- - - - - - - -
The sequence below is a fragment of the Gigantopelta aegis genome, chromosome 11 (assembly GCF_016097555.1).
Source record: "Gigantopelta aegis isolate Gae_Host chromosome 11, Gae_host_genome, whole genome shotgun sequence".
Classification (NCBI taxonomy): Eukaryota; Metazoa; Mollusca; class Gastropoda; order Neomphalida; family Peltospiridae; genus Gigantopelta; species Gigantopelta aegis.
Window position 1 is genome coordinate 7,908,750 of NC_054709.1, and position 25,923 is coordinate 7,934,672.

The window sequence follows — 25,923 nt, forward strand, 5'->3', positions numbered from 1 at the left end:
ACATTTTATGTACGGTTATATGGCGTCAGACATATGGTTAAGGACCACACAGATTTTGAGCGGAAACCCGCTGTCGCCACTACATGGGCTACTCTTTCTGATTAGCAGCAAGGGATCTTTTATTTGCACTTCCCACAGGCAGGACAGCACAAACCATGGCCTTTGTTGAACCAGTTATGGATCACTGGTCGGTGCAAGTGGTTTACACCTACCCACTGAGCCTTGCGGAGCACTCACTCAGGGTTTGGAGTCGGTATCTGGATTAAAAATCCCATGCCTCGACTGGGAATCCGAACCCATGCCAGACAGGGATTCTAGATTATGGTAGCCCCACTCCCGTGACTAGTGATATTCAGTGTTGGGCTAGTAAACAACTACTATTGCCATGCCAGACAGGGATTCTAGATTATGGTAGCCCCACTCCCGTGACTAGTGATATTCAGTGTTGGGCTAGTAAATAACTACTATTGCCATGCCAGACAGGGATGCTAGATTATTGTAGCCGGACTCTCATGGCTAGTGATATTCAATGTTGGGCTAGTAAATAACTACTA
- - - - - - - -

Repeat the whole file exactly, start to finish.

The sequence below is a fragment of the Gigantopelta aegis genome, chromosome 11 (assembly GCF_016097555.1).
Source record: "Gigantopelta aegis isolate Gae_Host chromosome 11, Gae_host_genome, whole genome shotgun sequence".
Classification (NCBI taxonomy): Eukaryota; Metazoa; Mollusca; class Gastropoda; order Neomphalida; family Peltospiridae; genus Gigantopelta; species Gigantopelta aegis.
Window position 1 is genome coordinate 7,908,750 of NC_054709.1, and position 25,923 is coordinate 7,934,672.

The window sequence follows — 25,923 nt, forward strand, 5'->3', positions numbered from 1 at the left end:
ACATTTTATGTACGGTTATATGGCGTCAGACATATGGTTAAGGACCACACAGATTTTGAGCGGAAACCCGCTGTCGCCACTACATGGGCTACTCTTTCTGATTAGCAGCAAGGGATCTTTTATTTGCACTTCCCACAGGCAGGACAGCACAAACCATGGCCTTTGTTGAACCAGTTATGGATCACTGGTCGGTGCAAGTGGTTTACACCTACCCACTGAGCCTTGCGGAGCACTCACTCAGGGTTTGGAGTCGGTATCTGGATTAAAAATCCCATGCCTCGACTGGGAATCCGAACCCATGCCAGACAGGGATTCTAGATTATGGTAGCCCCACTCCCGTGACTAGTGATATTCAGTGTTGGGCTAGTAAACAACTACTATTGCCATGCCAGACAGGGATTCTAGATTATGGTAGCCCCACTCCCGTGACTAGTGATATTCAGTGTTGGGCTAGTAAATAACTACTATTGCCATGCCAGACAGGGATGCTAGATTATTGTAGCCGGACTCTCATGGCTAGTGATATTCAATGTTGGGCTAGTAAATAACTACTA